JPMorgan Joins U.S. Banks Showing Pay Gap for Women of Only 1%By and
Lender becomes the fifth big U.S. bank to report 99% parity
Men comprise half the workforce, majority of execs, directors
JPMorgan Chase & Co. said Friday that its female employees earn 99 percent of what male employees make globally, making it the fifth large U.S. bank to disclose an adjusted gender pay gap of around one percent.
People of color employed by the bank earned more than 99 percent of what white workers made, according to an internal note sent to employees. The company is strongly committed to diversity, said Robin Leopold, head of human resources, adding, “We know we can always do more, and we will.”
As a growing number of financial firms reveal whether men and women are compensated equally, they have clustered around 99 percent parity, after adjusting for factors such as job role, seniority and locale. In addition to Wells Fargo & Co., Bank of America Corp., Citigroup Inc. and Bank of New York Mellon Corp., Mastercard Inc. last week reported that its gender pay gap was around 1 percent.
The numbers stand in stark contrast to the average gender pay gap in the U.S., which has hovered around 20 percent since 2007, according to the National Women’s Law Center.
JPMorgan’s workforce is about evenly split among men and women, but women remain underrepresented at senior levels. Men make up 70 percent of executives and 83 percent of corporate directors, according to data from the Bloomberg Financial-Services Gender Equality Index.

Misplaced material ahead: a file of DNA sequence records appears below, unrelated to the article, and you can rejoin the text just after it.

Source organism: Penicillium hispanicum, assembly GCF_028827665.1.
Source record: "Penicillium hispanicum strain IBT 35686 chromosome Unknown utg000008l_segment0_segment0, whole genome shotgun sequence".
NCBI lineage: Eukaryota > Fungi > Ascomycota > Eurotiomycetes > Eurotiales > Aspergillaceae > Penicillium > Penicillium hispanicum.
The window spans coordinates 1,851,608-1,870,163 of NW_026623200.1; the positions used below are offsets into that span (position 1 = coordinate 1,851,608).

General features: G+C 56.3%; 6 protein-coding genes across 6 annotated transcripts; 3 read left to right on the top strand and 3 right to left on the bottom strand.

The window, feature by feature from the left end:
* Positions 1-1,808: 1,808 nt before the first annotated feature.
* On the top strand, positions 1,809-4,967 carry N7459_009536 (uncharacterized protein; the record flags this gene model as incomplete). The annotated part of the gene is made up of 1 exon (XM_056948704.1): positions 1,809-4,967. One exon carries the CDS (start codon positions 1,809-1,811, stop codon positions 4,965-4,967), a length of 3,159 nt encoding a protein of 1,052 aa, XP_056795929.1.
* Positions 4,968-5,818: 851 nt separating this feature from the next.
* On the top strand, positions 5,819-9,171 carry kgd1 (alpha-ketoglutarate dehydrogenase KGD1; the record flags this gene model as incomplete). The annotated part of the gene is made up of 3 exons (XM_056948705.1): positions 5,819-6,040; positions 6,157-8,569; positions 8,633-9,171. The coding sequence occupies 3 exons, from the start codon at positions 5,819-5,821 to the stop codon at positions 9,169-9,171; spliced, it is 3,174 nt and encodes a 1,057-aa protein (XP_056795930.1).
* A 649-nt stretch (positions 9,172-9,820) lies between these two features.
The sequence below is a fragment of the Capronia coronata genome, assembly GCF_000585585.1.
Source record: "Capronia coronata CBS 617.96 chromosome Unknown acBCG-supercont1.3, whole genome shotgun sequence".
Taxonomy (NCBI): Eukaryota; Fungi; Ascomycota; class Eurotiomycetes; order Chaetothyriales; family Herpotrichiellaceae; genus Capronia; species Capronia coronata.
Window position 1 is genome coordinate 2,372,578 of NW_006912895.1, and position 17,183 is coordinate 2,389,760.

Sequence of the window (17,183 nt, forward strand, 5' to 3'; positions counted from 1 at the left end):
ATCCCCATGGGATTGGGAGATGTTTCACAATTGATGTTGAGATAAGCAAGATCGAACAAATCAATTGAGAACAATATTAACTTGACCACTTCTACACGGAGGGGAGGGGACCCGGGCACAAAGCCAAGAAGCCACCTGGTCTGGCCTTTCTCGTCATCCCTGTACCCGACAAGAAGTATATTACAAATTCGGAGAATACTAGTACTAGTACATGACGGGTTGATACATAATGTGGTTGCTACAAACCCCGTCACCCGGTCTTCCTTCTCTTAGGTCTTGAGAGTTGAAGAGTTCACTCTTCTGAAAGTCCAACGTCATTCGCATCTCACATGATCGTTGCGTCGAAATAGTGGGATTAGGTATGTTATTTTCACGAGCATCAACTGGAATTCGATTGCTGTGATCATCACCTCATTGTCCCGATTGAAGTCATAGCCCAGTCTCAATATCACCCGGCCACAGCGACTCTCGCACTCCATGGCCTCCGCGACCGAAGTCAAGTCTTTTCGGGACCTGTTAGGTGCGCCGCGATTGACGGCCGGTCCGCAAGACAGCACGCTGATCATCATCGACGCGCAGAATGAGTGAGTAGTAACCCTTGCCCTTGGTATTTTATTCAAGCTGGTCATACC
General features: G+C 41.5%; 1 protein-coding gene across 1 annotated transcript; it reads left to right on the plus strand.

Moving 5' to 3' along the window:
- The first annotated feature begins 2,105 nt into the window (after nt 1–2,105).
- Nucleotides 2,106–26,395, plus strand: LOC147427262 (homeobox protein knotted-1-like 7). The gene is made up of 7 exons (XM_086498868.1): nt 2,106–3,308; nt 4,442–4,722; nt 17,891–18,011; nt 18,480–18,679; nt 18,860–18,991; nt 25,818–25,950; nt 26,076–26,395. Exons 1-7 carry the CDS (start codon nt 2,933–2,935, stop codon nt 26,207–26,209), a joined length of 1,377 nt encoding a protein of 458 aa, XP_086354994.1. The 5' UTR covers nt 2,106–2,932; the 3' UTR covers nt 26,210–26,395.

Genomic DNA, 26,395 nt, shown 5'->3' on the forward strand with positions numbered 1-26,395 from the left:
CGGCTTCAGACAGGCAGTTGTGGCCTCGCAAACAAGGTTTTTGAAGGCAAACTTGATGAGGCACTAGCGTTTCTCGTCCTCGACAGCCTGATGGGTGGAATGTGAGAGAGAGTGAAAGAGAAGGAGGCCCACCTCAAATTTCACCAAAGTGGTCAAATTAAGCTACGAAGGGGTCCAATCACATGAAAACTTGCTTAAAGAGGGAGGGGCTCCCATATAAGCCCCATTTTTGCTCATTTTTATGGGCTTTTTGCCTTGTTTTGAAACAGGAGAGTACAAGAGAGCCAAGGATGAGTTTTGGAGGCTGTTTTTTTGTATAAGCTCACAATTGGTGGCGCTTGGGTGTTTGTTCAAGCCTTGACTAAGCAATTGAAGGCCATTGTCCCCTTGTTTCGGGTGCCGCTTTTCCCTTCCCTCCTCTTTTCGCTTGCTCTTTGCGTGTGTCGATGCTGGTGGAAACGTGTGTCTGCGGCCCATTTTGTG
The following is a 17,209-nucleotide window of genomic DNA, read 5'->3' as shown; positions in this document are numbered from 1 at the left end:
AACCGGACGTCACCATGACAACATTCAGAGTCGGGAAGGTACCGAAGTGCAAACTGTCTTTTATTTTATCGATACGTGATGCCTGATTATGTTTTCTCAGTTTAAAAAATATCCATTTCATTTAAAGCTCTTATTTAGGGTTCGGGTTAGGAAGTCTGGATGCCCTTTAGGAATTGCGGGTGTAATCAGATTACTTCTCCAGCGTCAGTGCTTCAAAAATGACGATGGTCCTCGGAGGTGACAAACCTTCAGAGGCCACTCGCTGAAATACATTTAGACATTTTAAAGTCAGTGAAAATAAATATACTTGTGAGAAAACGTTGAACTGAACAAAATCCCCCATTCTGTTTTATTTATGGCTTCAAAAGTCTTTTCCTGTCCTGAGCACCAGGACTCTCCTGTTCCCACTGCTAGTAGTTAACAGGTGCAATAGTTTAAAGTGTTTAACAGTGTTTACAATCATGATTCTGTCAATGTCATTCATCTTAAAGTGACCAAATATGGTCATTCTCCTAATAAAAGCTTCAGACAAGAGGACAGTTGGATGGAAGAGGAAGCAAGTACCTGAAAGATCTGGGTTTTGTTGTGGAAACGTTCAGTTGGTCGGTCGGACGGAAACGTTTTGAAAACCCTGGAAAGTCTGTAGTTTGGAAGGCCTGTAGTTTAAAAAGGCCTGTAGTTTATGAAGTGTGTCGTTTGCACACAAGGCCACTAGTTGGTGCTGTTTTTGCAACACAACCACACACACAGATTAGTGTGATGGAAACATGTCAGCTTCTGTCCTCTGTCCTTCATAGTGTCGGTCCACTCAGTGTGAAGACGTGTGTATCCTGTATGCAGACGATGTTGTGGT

The new disclosures anticipate the looming deadline for all companies employing more than 250 people in the U.K. to publish their unadjusted gender pay gap numbers for their British employees -- a requirement that will include the big U.S. banks.
While the recent spate of voluntary disclosures have highlighted very small adjusted discrepancies, JPMorgan seemed to be warning employees that its U.K. filing may paint a different picture.
“The bare numbers, excluding these types of factors, will show a gap between the pay of men and women,” the firm wrote in its memo. “But we have found that employees are paid appropriately when taking into consideration their business area, their experience and the work they do.”
Few global banks have filed their U.K. disclosures. On Thursday, Barclays Plc said it pays female employees at its investment banking division about half of what men make. On Friday, Royal Bank of Scotland Group Plc said its female employees earned 37 percent less than men and Lloyds Banking Group Plc said its pay gap was 33 percent.
Gaps such the one at Barclays show how “men dominate the most powerful and well paid positions,” said Natasha Lamb, managing partner at Boston-based Arjuna Capital, which pressured the five banks and other financial companies to make the disclosures.
“Step one is paying women fairly for the work they are doing now. Step two is moving them to higher paying positions and reaping the performance benefits that more diverse leadership affords.”
Arjuna withdrew its proposals at JPMorgan and Mastercard on Friday following the companies’ disclosures.